Best-selling author Mark Henshaw recommends the avoidance of questionable language as one way to advance “a more polite society,” elaborating that its use (especially when excessive) adds little to nothing to enhance the flow of ideas. He reminds readers that profanity was once rare and makes real his message by pointing out that that the 1939 blockbuster movie “Gone With The Wind” (courtesy of writer Margaret Mitchell) gave us the words that were later voted by the American Film Institute as its number one “Greatest Movies Quote.” Do you remember Rhett Butler’s line to Scarlett O’Hara? “Frankly, my dear, I don’t give a d__.”

I concur with Mark Henshaw that profanity is a faux substitute for competently conveying concepts to others and should be avoided.

Unicorns, Valuation and the Search for Investment Returns

Posted in Investment Management, Liquidity, Pension, Private Equity, Valuation, Venture Capital

Magic Unicorn seamless pattern with dots in tree different colour

Thanks to Matthew Crow, President of Mercer Capital, for an interesting analysis of regional venture capital trends. In his blog post entitled “Are VC trends the canary in the RIA coal mine?” he points out that valuations in New York, Silicon Valley and Boston are deemed by many as “too high.” As a result, venture capitalists are actively seeking potential elsewhere with a focus on generating mega returns for themselves and their institutional limited partners (“LPs”). He adds that taking equity in companies with a $1 billion plus assessment – at least on paper – may not always be the best way to generate returns when full exits are rare. The takeaway is “a growing concern that there is an emerging venture capital overhang in the public equity markets, as funds seek exits for larger investments.”

He is not alone in his prognostication. As Forbes contributor Todd Hixon wrote last year, pension funds, endowments and other LPs may be better off allocating money to smaller funds that eschew unicorns and hunt for “dragons” or “companies that return 100% or more.” As he explains in “Unicorn Hunting Is Not The Only Way To Make Money In Venture Capital,” lots of “investors in these companies are muscular funds that commit at later stages and high valuations, paying a big price for a small share.”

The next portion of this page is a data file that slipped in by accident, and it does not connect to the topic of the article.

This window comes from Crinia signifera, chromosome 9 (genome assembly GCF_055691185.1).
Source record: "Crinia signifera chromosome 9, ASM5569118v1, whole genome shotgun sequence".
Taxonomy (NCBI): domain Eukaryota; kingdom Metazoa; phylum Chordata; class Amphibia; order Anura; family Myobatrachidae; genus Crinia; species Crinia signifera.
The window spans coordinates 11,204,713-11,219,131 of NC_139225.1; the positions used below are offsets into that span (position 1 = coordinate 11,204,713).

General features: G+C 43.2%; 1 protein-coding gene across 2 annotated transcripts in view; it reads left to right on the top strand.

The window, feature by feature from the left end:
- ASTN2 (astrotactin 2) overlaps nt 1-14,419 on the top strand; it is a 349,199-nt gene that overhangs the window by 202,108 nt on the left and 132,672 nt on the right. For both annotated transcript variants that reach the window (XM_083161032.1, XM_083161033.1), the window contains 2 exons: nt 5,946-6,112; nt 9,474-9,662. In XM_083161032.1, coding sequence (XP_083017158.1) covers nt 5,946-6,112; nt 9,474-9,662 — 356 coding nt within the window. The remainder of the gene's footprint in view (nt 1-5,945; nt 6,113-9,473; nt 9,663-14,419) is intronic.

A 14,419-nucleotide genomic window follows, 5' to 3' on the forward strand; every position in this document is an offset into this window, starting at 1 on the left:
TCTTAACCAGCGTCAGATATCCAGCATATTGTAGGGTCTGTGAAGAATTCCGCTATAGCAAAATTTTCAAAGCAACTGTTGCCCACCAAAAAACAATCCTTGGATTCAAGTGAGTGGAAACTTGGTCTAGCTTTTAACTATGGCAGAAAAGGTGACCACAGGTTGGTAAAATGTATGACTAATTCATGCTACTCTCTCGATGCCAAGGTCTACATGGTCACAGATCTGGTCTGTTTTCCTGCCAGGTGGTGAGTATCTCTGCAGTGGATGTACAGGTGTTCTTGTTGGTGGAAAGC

At least one venture capitalist is letting data do the talking. According to “Welcome To The Unicorn Club, 2015: Learning From Billion-Dollar Companies” (, July 18, 2015), Aileen Lee writes that unicorns are rare at “.14% of venture-backed consumer and enterprise tech startups.” This founder of Cowboy Ventures points out that it is seven years on average before dollars are returned to investors for the “39% who have ‘exited’ and that “surprisingly low” capital efficiency of the 61% of unicorns that remain private “will likely impact future returns for founders, investors and employees.” Click here to access an interesting graphic that shows a clear decline in the number of unicorns each year after the 2007 to 2009 period. Another visual makes it clear that e-commerce and software as a service (“SaaS”) are dominant business models for unicorns.

In a similar vein about the realities of “paper unicorns” that have not yet tested their respective price tags in the marketplace, venture capitalist Hemant Taneja, refers to the “whole valuation bubble” as “the elephant in the room.” He cautions that certain organizations are “spending money like drunken sailors” and worries that some firms “will fail spectacularly.” His bright spot is that, unlike more than a decade ago, lots of venture-backed companies are better disciplined now and can benefit from access to cheaper capital. Click here to read this week’s Silicon Valley Business Journal interview with this Managing Director of General Catalyst Partners.